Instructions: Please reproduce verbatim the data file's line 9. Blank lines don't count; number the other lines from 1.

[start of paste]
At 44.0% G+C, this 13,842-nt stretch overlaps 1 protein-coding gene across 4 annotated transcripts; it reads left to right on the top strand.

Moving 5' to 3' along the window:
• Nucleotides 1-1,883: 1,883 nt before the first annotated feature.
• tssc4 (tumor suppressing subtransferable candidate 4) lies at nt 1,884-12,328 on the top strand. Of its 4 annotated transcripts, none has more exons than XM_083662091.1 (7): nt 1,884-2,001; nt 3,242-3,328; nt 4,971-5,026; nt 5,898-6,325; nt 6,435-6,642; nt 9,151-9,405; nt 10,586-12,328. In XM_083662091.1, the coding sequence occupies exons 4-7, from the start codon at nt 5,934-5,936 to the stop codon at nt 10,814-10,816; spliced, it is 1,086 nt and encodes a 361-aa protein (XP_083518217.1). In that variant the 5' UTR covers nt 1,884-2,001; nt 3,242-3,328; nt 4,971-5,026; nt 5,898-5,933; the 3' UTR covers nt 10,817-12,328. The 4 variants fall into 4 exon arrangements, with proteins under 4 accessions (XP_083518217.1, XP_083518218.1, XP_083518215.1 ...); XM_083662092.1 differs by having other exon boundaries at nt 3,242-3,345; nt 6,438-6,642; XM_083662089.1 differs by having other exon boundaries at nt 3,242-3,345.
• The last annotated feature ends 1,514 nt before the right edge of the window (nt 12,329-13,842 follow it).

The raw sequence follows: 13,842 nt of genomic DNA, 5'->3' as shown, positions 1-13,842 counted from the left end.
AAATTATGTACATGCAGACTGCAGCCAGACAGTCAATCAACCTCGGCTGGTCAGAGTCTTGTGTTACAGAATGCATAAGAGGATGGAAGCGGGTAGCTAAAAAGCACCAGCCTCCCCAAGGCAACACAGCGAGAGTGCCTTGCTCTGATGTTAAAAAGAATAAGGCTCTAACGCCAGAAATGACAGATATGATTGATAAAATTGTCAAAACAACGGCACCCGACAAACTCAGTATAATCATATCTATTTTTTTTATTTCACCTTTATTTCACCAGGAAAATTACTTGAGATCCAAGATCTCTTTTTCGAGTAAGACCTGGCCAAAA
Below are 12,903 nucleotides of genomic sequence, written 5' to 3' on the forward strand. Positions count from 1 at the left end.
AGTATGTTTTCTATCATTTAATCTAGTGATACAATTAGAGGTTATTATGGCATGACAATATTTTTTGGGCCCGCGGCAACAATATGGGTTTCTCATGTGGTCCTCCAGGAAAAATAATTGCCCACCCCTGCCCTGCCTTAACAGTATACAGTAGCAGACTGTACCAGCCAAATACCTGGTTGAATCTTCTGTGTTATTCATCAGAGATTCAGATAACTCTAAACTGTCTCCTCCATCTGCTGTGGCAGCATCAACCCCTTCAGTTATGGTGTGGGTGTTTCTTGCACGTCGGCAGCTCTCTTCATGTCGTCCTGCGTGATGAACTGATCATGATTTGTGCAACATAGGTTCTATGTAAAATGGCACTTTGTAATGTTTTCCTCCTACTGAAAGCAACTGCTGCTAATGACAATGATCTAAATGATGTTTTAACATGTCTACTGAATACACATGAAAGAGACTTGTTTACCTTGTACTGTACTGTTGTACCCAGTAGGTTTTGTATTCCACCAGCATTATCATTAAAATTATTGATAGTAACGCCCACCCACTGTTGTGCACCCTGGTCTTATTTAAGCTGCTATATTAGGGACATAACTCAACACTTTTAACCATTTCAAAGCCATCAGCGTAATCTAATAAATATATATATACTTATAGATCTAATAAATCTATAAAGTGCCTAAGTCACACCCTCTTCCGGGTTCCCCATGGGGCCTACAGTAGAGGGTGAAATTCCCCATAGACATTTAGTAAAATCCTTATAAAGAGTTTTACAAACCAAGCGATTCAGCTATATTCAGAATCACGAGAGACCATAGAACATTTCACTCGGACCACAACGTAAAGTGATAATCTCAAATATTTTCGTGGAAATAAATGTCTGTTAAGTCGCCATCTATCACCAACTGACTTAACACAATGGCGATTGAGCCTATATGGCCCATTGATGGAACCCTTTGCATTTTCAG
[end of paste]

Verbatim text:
AGTATGTTTTCTATCATTTAATCTAGTGATACAATTAGAGGTTATTATGGCATGACAATATTTTTTGGGCCCGCGGCAACAATATGGGTTTCTCATGTGGTCCTCCAGGAAAAATAATTGCCCACCCCTGCCCTGCCTTAACAGTATACAGTAGCAGACTGTACCAGCCAAATACCTGGTTGAATCTTCTGTGTTATTCATCAGAGATTCAGATAACTCTAAACTGTCTCCTCCATCTGCTGTGGCAGCATCAACCCCTTCAGTTATGGTGTGGGTGTTTCTTGCACGTCGGCAGCTCTCTTCATGTCGTCCTGCGTGATGAACTGATCATGATTTGTGCAACATAGGTTCTATGTAAAATGGCACTTTGTAATGTTTTCCTCCTACTGAAAGCAACTGCTGCTAATGACAATGATCTAAATGATGTTTTAACATGTCTACTGAATACACATGAAAGAGACTTGTTTACCTTGTACTGTACTGTTGTACCCAGTAGGTTTTGTATTCCACCAGCATTATCATTAAAATTATTGATAGTAACGCCCACCCACTGTTGTGCACCCTGGTCTTATTTAAGCTGCTATATTAGGGACATAACTCAACACTTTTAACCATTTCAAAGCCATCAGCGTAATCTAATAAATATATATATACTTATAGATCTAATAAATCTATAAAGTGCCTAAGTCACACCCTCTTCCGGGTTCCCCATGGGGCCTACAGTAGAGGGTGAAATTCCCCATAGACATTTAGTAAAATCCTTATAAAGAGTTTTACAAACCAAGCGATTCAGCTATATTCAGAATCACGAGAGACCATAGAACATTTCACTCGGACCACAACGTAAAGTGATAATCTCAAATATTTTCGTGGAAATAAATGTCTGTTAAGTCGCCATCTATCACCAACTGACTTAACACAATGGCGATTGAGCCTATATGGCCCATTGATGGAACCCTTTGCATTTTCAG